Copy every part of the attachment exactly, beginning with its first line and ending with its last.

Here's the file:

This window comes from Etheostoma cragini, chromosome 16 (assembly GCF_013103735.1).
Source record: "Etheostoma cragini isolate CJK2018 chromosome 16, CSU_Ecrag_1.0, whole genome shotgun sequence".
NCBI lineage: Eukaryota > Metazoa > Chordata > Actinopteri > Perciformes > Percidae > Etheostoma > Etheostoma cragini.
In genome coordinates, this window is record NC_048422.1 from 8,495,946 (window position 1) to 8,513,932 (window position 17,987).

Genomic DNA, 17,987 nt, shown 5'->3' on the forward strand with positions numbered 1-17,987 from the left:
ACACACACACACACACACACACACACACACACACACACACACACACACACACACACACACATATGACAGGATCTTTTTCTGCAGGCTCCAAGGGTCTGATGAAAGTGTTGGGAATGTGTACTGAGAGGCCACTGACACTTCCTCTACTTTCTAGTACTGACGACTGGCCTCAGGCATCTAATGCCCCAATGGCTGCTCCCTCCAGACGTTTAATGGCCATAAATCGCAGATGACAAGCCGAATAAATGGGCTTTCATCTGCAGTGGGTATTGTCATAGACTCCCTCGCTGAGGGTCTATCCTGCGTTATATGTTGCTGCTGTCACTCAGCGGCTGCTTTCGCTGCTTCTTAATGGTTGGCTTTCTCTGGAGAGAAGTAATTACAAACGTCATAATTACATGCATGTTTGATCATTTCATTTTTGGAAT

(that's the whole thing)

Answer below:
This window comes from Etheostoma cragini, chromosome 16 (assembly GCF_013103735.1).
Source record: "Etheostoma cragini isolate CJK2018 chromosome 16, CSU_Ecrag_1.0, whole genome shotgun sequence".
NCBI lineage: Eukaryota > Metazoa > Chordata > Actinopteri > Perciformes > Percidae > Etheostoma > Etheostoma cragini.
In genome coordinates, this window is record NC_048422.1 from 8,495,946 (window position 1) to 8,513,932 (window position 17,987).

Genomic DNA, 17,987 nt, shown 5'->3' on the forward strand with positions numbered 1-17,987 from the left:
ACACACACACACACACACACACACACACACACACACACACACACACACACACACACACACATATGACAGGATCTTTTTCTGCAGGCTCCAAGGGTCTGATGAAAGTGTTGGGAATGTGTACTGAGAGGCCACTGACACTTCCTCTACTTTCTAGTACTGACGACTGGCCTCAGGCATCTAATGCCCCAATGGCTGCTCCCTCCAGACGTTTAATGGCCATAAATCGCAGATGACAAGCCGAATAAATGGGCTTTCATCTGCAGTGGGTATTGTCATAGACTCCCTCGCTGAGGGTCTATCCTGCGTTATATGTTGCTGCTGTCACTCAGCGGCTGCTTTCGCTGCTTCTTAATGGTTGGCTTTCTCTGGAGAGAAGTAATTACAAACGTCATAATTACATGCATGTTTGATCATTTCATTTTTGGAAT